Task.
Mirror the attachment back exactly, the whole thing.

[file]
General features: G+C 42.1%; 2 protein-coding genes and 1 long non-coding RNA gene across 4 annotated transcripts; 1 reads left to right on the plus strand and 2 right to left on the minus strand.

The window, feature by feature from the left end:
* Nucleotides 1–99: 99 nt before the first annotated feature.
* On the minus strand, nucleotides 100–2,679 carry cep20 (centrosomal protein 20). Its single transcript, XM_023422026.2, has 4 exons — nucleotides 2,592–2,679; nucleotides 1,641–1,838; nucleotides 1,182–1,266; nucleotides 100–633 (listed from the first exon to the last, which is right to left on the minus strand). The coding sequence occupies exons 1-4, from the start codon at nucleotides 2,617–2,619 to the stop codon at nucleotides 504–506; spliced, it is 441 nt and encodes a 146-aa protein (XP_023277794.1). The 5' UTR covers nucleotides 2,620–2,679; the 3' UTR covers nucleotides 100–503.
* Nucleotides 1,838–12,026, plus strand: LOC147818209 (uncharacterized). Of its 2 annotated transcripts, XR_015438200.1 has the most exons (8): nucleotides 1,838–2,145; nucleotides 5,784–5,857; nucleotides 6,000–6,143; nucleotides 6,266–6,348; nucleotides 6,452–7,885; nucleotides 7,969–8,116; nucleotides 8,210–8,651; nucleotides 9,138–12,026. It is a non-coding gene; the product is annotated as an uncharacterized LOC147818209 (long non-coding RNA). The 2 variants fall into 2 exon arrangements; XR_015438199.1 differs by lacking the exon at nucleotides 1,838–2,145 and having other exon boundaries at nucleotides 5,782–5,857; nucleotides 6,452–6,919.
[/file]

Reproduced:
General features: G+C 42.1%; 2 protein-coding genes and 1 long non-coding RNA gene across 4 annotated transcripts; 1 reads left to right on the plus strand and 2 right to left on the minus strand.

The window, feature by feature from the left end:
* Nucleotides 1–99: 99 nt before the first annotated feature.
* On the minus strand, nucleotides 100–2,679 carry cep20 (centrosomal protein 20). Its single transcript, XM_023422026.2, has 4 exons — nucleotides 2,592–2,679; nucleotides 1,641–1,838; nucleotides 1,182–1,266; nucleotides 100–633 (listed from the first exon to the last, which is right to left on the minus strand). The coding sequence occupies exons 1-4, from the start codon at nucleotides 2,617–2,619 to the stop codon at nucleotides 504–506; spliced, it is 441 nt and encodes a 146-aa protein (XP_023277794.1). The 5' UTR covers nucleotides 2,620–2,679; the 3' UTR covers nucleotides 100–503.
* Nucleotides 1,838–12,026, plus strand: LOC147818209 (uncharacterized). Of its 2 annotated transcripts, XR_015438200.1 has the most exons (8): nucleotides 1,838–2,145; nucleotides 5,784–5,857; nucleotides 6,000–6,143; nucleotides 6,266–6,348; nucleotides 6,452–7,885; nucleotides 7,969–8,116; nucleotides 8,210–8,651; nucleotides 9,138–12,026. It is a non-coding gene; the product is annotated as an uncharacterized LOC147818209 (long non-coding RNA). The 2 variants fall into 2 exon arrangements; XR_015438199.1 differs by lacking the exon at nucleotides 1,838–2,145 and having other exon boundaries at nucleotides 5,782–5,857; nucleotides 6,452–6,919.